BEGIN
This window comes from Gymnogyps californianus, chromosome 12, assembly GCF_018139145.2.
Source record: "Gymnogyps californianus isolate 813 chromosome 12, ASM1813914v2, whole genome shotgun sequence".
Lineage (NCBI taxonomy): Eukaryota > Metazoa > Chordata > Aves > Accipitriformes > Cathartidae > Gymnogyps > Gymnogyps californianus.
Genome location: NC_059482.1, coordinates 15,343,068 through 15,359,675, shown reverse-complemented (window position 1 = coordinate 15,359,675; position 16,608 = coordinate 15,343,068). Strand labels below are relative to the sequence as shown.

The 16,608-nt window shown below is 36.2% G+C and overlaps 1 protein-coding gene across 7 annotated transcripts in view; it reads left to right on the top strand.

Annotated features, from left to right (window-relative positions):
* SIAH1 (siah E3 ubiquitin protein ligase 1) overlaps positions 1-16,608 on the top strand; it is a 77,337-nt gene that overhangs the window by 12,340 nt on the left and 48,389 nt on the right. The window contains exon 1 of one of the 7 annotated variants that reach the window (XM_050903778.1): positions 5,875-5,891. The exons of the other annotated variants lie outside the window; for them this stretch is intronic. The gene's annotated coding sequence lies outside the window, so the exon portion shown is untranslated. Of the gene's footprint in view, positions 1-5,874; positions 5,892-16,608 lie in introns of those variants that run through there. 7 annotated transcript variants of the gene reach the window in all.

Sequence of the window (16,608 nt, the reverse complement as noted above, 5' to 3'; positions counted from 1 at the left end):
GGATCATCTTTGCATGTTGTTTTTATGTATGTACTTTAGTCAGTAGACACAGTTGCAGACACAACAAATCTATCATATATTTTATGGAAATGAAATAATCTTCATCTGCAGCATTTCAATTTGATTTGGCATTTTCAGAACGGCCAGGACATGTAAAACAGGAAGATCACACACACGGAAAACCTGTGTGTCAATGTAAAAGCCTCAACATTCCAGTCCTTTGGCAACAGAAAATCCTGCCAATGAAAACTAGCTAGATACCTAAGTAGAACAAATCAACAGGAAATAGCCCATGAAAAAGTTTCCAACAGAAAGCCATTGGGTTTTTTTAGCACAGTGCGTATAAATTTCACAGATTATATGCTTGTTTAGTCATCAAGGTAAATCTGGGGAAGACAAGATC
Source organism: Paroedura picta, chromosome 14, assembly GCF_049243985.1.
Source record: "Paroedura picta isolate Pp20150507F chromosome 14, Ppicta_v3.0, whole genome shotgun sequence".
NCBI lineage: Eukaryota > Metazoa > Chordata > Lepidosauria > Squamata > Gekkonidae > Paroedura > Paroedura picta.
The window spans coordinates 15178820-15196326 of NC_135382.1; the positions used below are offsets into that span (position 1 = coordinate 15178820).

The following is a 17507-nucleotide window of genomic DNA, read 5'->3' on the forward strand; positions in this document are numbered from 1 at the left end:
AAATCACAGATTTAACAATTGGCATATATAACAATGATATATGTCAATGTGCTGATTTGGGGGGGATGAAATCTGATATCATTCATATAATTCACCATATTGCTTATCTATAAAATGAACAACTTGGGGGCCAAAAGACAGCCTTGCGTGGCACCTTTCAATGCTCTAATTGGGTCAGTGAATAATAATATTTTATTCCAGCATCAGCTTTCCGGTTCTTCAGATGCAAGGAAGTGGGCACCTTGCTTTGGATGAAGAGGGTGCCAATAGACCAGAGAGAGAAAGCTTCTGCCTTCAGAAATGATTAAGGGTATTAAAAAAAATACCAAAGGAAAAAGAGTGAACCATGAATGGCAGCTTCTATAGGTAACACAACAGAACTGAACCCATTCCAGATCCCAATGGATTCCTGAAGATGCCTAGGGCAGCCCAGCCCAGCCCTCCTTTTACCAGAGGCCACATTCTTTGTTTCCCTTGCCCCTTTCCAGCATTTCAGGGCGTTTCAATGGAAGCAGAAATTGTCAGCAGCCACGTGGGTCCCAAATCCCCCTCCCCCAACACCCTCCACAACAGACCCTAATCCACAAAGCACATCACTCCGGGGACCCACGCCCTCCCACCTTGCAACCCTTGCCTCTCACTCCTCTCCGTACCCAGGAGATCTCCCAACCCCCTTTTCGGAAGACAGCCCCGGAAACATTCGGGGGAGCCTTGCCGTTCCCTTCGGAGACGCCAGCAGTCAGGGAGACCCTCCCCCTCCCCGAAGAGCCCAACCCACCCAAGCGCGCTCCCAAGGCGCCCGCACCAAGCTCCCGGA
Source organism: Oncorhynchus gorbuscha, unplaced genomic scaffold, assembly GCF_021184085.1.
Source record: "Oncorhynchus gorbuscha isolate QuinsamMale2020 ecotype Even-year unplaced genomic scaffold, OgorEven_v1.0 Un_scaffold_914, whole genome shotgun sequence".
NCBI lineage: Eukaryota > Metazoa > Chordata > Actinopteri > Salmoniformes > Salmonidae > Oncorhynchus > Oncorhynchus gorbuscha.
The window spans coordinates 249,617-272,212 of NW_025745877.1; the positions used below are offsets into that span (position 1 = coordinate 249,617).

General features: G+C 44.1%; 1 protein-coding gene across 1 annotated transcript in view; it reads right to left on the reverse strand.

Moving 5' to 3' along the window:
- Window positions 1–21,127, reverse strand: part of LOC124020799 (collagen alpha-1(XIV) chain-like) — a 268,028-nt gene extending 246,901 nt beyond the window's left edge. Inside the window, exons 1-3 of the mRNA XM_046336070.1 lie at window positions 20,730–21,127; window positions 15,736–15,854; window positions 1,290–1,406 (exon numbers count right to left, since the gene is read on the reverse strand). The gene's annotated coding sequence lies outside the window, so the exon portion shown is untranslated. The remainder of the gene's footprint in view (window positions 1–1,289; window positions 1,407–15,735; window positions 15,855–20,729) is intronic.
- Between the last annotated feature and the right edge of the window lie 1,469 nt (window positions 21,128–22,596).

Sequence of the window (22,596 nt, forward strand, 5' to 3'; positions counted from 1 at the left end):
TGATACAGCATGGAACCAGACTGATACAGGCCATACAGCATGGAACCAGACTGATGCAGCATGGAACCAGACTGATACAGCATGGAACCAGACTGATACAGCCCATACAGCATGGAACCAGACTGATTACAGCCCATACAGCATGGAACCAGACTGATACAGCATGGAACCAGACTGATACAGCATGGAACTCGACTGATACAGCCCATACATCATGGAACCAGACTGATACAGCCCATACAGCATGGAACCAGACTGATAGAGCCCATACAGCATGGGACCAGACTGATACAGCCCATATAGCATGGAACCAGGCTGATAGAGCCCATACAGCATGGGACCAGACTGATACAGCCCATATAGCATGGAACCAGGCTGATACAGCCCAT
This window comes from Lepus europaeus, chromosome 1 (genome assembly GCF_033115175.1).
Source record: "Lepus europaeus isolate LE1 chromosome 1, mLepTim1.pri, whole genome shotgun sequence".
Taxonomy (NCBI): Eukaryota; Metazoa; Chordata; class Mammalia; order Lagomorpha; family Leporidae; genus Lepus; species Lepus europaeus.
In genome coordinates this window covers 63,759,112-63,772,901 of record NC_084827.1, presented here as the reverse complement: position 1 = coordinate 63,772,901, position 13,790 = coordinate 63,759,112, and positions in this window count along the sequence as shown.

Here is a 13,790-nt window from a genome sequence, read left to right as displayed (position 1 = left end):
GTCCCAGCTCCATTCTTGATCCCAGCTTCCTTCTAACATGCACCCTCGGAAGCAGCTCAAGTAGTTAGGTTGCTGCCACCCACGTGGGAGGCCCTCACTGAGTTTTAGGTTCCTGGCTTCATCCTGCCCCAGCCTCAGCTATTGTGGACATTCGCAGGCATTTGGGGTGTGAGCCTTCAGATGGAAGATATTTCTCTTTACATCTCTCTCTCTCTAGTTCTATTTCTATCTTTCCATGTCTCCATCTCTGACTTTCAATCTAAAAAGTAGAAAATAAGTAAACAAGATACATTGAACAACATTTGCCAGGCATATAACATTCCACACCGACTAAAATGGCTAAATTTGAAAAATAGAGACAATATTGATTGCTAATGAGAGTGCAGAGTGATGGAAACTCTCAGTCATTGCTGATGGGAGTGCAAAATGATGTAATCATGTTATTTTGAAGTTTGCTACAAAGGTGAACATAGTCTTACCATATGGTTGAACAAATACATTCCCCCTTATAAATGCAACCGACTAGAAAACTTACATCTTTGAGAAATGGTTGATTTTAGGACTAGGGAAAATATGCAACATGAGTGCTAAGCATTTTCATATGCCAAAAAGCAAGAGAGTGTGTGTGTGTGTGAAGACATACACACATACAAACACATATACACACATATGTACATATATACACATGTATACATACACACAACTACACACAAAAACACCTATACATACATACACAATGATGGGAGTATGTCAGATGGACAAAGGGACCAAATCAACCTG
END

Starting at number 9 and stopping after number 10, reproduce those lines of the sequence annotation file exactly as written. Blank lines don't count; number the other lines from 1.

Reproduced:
GGATCATCTTTGCATGTTGTTTTTATGTATGTACTTTAGTCAGTAGACACAGTTGCAGACACAACAAATCTATCATATATTTTATGGAAATGAAATAATCTTCATCTGCAGCATTTCAATTTGATTTGGCATTTTCAGAACGGCCAGGACATGTAAAACAGGAAGATCACACACACGGAAAACCTGTGTGTCAATGTAAAAGCCTCAACATTCCAGTCCTTTGGCAACAGAAAATCCTGCCAATGAAAACTAGCTAGATACCTAAGTAGAACAAATCAACAGGAAATAGCCCATGAAAAAGTTTCCAACAGAAAGCCATTGGGTTTTTTTAGCACAGTGCGTATAAATTTCACAGATTATATGCTTGTTTAGTCATCAAGGTAAATCTGGGGAAGACAAGATC
Source organism: Paroedura picta, chromosome 14, assembly GCF_049243985.1.